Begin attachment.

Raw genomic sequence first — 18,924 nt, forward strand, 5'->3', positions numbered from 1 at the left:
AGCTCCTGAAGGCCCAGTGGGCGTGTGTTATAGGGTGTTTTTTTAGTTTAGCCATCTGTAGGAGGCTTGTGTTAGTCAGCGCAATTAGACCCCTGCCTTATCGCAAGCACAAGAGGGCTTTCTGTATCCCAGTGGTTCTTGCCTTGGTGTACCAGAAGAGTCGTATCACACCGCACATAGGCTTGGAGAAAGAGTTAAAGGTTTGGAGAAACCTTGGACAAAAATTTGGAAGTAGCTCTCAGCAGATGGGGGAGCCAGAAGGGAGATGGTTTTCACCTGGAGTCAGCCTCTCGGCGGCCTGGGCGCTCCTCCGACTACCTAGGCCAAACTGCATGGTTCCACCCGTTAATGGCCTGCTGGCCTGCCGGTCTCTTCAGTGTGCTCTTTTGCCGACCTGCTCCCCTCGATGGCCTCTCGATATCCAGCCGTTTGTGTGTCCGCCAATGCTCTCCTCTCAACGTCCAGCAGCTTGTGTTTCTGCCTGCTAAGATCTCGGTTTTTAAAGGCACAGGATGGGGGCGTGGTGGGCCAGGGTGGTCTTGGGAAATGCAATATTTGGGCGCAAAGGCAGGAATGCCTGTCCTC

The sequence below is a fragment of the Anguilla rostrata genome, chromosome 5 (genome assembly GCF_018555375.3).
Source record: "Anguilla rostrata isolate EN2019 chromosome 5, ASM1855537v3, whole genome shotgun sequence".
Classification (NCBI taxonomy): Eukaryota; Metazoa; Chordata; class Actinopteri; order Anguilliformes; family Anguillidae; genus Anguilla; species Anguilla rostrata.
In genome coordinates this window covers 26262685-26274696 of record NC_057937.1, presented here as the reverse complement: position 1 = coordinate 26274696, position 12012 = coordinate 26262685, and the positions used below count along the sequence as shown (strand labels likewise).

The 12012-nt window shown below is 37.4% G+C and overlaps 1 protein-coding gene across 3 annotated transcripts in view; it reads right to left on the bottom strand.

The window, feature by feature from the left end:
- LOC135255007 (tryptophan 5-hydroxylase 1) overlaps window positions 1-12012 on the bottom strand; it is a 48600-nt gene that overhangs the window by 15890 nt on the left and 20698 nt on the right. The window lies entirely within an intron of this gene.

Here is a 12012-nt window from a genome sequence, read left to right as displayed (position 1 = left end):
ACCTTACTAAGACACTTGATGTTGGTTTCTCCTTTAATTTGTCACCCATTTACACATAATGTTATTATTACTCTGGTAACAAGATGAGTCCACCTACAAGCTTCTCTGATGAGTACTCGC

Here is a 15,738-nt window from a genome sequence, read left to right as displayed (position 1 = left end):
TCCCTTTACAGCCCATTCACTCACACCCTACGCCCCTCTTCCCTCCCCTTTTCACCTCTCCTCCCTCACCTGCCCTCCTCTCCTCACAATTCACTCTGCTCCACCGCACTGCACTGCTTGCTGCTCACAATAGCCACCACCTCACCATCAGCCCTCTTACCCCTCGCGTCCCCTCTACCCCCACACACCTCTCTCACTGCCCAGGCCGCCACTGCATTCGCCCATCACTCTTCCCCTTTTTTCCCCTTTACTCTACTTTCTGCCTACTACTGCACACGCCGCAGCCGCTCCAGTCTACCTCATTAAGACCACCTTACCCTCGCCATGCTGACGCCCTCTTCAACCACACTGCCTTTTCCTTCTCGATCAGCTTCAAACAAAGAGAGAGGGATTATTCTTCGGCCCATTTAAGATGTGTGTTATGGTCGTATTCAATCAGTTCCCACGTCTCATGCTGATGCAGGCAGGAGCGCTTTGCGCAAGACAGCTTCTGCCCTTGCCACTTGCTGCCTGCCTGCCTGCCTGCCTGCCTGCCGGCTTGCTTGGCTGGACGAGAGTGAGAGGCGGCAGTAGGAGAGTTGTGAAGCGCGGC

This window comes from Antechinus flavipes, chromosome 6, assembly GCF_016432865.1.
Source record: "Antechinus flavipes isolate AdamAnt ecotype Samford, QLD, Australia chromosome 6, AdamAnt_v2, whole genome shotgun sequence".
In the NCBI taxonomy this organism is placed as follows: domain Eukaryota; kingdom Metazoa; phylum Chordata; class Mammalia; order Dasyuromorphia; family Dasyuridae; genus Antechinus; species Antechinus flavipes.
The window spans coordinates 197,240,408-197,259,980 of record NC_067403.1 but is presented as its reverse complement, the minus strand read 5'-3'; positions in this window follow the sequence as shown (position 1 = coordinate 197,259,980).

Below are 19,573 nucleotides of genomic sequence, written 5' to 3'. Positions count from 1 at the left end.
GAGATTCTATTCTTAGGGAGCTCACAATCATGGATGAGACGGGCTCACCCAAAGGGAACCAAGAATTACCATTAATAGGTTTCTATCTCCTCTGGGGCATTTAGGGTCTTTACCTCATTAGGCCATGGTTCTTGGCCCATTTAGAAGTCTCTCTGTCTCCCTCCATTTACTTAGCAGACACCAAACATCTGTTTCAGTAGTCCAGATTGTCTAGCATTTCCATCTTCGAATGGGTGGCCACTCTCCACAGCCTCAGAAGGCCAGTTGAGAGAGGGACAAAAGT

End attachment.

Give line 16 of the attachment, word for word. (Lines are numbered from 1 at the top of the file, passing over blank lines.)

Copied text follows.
In the NCBI taxonomy this organism is placed as follows: domain Eukaryota; kingdom Metazoa; phylum Chordata; class Mammalia; order Dasyuromorphia; family Dasyuridae; genus Antechinus; species Antechinus flavipes.